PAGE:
Thursday, November 4, 2010


I've been on a "things in a bottle" spree for about a month, cranking out Halloween decorations for friends looking for something to add to a shelf display or mad scientist's lab. In the process I've picked up a few more refinements to the "Making a Thing in a Bottle" tutorial and its followups (here and here). Eventually I'll get around to redoing the whole tutorial, but for now I just wanted to add a few short notes.

The parasite pictured above has teeth made from epoxy putty, but the rest of the body is a latex skin over a silicone core. While the skin does use some maskmaker latex the rest of the body materials are right off the shelf of the local home store- waterproof silicone caulk and latex carpet adhesive. The latex was brushed on a master form made from hardened polymer clay, allowed to dry, and then another layer was applied. Once the skin was thick enough it was dusted with talc and gently pulled off the form, getting turned inside out in the process. The skin was then filled with silicone to give some firmness.

Why go with soft materials instead of sculpting the whole thing from Sculpey or epoxy putty? Because it's more survivable. It's inevitable that your thing is going to bang up against the inside of the bottle while it's being handled. If the body is soft the force of that impact dissipates harmlessly. A hard, brittle material like hardened polymer clay will eventually get damaged, especially if you have fine projecting detail.

You could, of course, use a real casting silicone to fill the body, but that's needlessly expensive. Besides, you need the caulk to run a bead along the bottle lid to make sure it stays sealed forever.

This section of the parasite came out phenomenally well, and it's all thanks to Tom Banwell. Last year he did a post on how to make a quick and dirty slush casting of a tentacle. This entire section was made using that technique. The end of a pipe was pressed into a glob of clay to get the general shape and then dental tools were used to sculpt a negative impression of the detail. Layers of latex were then brushed in and allowed to dry, forming the skin. The latex "mouth" was then removed from the clay and cleaned. The epoxy teeth were added by hand punching holes in the skin, inserting the teeth from the inside, and then brushing a layer of latex to hold them in place. Once that was dry the mouth was attached to the body with another application of latex.

Almost all of the coloration for the critter is integral to the latex- light washes of ivory, yellow, and brown were applied between coats of latex, locking the pigment into the skin and producing a very organic, translucent effect.

I'm sure I've made this seem overly complex, but it's actually a pretty simple process. Best of all, you can do it using inexpensive materials before investing in more expensive alternatives. If you just want to bang out two or three specimens it shouldn't cost you more than $15 to pick up latex carpet adhesive, a tube of bathroom silicone, and some epoxy putty. If you're happy with the results you can look into upgrading to mask maker's latex and maybe pick up a tub of Aves Apoxie sculpt (an awesome putty you can find over here).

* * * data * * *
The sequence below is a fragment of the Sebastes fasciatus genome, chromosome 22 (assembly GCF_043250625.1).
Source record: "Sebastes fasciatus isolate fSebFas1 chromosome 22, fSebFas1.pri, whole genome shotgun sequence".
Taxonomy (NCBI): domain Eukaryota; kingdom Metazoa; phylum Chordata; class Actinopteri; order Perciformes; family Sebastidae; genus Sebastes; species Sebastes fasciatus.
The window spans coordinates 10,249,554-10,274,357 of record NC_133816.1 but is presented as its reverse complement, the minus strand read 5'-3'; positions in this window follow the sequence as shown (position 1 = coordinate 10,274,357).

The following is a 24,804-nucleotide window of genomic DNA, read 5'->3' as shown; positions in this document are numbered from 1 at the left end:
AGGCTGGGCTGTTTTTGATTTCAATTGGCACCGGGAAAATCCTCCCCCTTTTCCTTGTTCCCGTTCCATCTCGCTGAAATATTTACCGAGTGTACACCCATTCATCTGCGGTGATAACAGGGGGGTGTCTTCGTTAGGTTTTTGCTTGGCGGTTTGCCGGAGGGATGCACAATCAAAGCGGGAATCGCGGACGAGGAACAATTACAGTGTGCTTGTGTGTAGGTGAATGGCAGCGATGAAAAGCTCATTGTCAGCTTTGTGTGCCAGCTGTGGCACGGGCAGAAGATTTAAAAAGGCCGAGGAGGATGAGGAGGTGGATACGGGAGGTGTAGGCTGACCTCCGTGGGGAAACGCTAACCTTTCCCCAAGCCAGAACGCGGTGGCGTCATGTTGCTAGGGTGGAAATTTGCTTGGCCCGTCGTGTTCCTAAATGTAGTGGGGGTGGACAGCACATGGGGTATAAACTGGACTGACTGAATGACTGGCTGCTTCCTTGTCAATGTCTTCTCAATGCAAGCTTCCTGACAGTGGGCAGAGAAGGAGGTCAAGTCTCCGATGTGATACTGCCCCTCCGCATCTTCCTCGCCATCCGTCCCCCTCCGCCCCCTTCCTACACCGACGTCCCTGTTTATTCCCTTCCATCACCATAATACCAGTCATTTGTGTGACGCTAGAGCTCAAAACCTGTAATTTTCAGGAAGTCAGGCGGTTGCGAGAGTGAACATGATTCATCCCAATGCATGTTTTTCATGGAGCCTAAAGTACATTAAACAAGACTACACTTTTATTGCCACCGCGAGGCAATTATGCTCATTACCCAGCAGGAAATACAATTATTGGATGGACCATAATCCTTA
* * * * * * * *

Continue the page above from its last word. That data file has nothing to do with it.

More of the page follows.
Finally, there's always the Ebay option if you just want a nifty bottled specimen and don't want to do it yourself.


Leo Dias De Los Muertos said...

What a beautifull thing.I love the green phosporescence to it.The teeth give a creepy feel to the creature.

Jonathon Casey Griffith said...

How did you get the liquid to glow neon like that?

Can you do it in other colors?

Propnomicon said...

@ Jonathon Casey Griffith

The glow is actually just a piece of paper. The pictures were taken with two lights in front angled at 45 degrees. Right behind the jar there's a reflector made from a folded white sheet of paper.

Manse Propnomicon is a pretty low-tech establishment. Heh.

Jonathon Casey Griffith said...

Do you know of a way to change the color of the bottled liquid to make it look like it is a neon green or other color?

Propnomicon said...

@ Jonathon Casey Griffith

I use regular food coloring to tint the alcohol, so almost any color is available. For a bright, bright green I would use mostly yellow dye and less than a drop of blue. If you don't have a syringe to measure the dye you can dip a bit of paper towel in the blue and then dip that into the alcohol to transfer the color.

Jonathon Casey Griffith said...

Thank You!!!

josefk said...

These bottled specimens are just too cool! With the great demos to go on I think I'm gonna try one soon.

Raven said...

Gosh, it looks just like auto radiator antifreeze fluid.

(What a tempting thought.)

[This is probably not a good idea, he nodded somberly, and grinned evilly.]